The China Syndrome Affects Banks: The Credit Supply Channel of Foreign Import Competition (Updated February 2020)
60 Pages Posted: 21 Mar 2019 Last revised: 26 Feb 2020
Date Written: February 25, 2020
Did the rise of Chinese import competition in the early 2000s affect banks’ credit supply policies? Using bank-firm-level data on the universe of Spanish corporate loans, we find that banks rebalanced their loan portfolios away from firms facing Chinese import competition and towards profitable firms in non-exposed sectors. Banks supplied more credit also to the construction sector, yet independently of firms’ profitability. This is not due to banks’ exposure to the housing boom. Rather, the high geographical concentration of the manufacturing industries competing with China left local banks with fewer alternatives to local construction firms for rebalancing their loan portfolios. The portfolio rebalancing had large real effects: it depressed further the economic activity of firms competing with Chinese imports, and contributed to the construction sector boom of the early 2000s.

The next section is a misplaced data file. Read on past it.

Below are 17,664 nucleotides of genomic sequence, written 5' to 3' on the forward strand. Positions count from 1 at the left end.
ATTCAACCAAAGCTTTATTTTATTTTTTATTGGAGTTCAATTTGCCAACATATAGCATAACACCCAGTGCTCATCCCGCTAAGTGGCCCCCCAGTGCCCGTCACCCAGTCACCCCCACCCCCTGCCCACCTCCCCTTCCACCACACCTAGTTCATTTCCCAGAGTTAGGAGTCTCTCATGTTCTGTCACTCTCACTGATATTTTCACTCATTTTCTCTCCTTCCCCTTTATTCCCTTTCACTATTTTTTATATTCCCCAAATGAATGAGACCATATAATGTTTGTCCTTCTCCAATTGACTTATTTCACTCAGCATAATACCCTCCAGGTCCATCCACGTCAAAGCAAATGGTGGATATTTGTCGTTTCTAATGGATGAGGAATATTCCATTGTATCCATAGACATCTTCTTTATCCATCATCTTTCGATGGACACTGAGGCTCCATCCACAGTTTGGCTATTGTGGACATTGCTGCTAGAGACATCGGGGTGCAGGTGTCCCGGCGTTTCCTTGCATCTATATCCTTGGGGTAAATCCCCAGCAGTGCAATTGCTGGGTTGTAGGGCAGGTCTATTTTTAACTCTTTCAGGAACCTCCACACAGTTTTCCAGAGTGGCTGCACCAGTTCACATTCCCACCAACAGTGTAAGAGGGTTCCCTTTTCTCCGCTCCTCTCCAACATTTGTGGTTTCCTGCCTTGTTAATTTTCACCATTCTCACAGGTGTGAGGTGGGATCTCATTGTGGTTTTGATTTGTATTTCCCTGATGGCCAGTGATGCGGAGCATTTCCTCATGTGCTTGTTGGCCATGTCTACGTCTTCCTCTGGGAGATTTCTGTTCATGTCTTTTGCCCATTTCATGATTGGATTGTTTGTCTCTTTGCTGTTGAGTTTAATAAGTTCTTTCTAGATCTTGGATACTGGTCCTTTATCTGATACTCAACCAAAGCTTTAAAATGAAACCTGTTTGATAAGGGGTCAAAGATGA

Keywords: trade shock, credit register, banks’ portfolio reallocation, bank loans, real effects
JEL Classification: G21, G32, F65
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